15 F.3d 4
UNITED STATES of America, Appellee,
Brian COTTON a/k/a "Earl", Appellant.
United States Court of Appeals,
Heard Jan. 5, 1994.
Decided Jan. 28, 1994.
Harry L. Miles, Northhampton, MA, for appellant.
Kevin O'Regan, Asst. U.S. Atty., with whom A. John Pappalardo, U.S. Atty., Boston, MA, was on brief for appellee.
Before SELYA, CYR and BOUDIN, Circuit Judges.
CYR, Circuit Judge.
Appellant was sentenced pursuant to U.S.S.G. Sec. 2D1.1(c) and its accompanying Footnote*, which provide that the entire weight of a methamphetamine mixture and the net weight of the pure methamphetamine in the mixture are to be determined, and the court is to use whichever weight yields the greater sentence. Appellant claims that Footnote* should be disregarded in favor of the "market-oriented" approach supposedly approved in Chapman v. United States, 500 U.S. 453, 111 S.Ct. 1919, 114 L.Ed.2d 524 (1991), for use in all drug-related sentencings, based on the mixture weight, i.e., the total product to be marketed. The "either/or" approach under U.S.S.G. Sec. 2D1.1(c) and its Footnote* is directly patterned on 21 U.S.C. Sec. 841(b)(1)(A)(viii), (B)(viii). Appellant concedes that this claim is effectively precluded by our decision in United States v. Stoner, 927 F.2d 45, 47 (1st Cir.), cert. denied, --- U.S. ----, 112 S.Ct. 129, 116 L.Ed.2d 96 (1991), which upheld the "either/or" provision in 21 U.S.C. Sec. 841(b)(1)(B)(viii), but urges that we reconsider Stoner in light of Chapman.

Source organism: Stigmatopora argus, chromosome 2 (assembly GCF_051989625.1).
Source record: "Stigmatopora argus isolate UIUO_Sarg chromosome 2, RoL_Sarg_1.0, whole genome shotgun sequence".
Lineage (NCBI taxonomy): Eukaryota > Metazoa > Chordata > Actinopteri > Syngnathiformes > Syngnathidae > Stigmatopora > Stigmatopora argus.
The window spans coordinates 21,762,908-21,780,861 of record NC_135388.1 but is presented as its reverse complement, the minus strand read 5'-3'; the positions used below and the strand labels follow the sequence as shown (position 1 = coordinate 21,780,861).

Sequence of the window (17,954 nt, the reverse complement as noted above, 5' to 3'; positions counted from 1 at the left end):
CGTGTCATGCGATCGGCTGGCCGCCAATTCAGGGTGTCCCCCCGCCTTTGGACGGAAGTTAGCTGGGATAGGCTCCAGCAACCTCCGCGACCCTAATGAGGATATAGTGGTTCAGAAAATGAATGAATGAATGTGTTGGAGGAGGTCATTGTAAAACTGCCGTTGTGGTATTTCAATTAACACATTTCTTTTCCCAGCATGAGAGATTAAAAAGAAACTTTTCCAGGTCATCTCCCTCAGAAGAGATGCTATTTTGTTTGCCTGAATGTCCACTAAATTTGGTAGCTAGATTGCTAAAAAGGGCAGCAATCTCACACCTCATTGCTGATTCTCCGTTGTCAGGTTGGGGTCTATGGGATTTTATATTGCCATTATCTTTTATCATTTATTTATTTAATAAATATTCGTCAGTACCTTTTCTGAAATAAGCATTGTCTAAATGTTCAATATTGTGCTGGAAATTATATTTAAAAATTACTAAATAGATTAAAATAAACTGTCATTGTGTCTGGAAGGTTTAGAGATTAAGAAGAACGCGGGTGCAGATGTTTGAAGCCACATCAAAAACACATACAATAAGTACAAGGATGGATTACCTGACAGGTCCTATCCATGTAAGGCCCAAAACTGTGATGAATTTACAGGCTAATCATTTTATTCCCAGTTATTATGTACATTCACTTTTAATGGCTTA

Appellant overlooks the fact that Congress has not adopted a unitary approach to drug-crime punishment but an array of distinctive sentencing schemes for various categories of drugs. See 21 U.S.C. Sec. 841(b). Indeed, the Court in Chapman specifically adverted to the "either/or" sentencing treatment prescribed in methamphetamine (and PCP) cases, and concluded that "Congress knew how to indicate that the weight of the pure drug was to be used to determine the sentence, and did not make that distinction with respect to LSD." Chapman, 500 U.S. at ----, 111 S.Ct. at 1924 (emphasis added). The "market-oriented" approach appellant infers from Chapman would blunt the power of Congress to prescribe criminal sanctions and frustrate its mandate in 21 U.S.C. Sec. 841(b)(1)(A)(iv), (viii) & (B)(iv), (viii), as well as U.S.S.G. Sec. 2D1.1(c) and the plain language of Footnote*. See id. at ----, 111 * 5. S.Ct. at 1926-28 (upholding legislative power to establish distinct sentencing schemes for different drugs). We therefore reaffirm Stoner and affirm the sentence imposed by the district court.1
Appellant's remaining claim is that the district court erred in not departing downward based on the "unusual" circumstance that he was sentenced in accordance with U.S.S.G. Sec. 2D1.1(c) and Footnote*. Assuming we have jurisdiction, but see, e.g., United States v. Tucker, 892 F.2d 8, 10-11 (1st Cir.1989), mere imposition of sentence in accordance with the applicable guidelines does not constitute an "unusual" circumstance warranting departure, see United States v. Rivera, 994 F.2d 942, 949-52 (1st Cir.1993)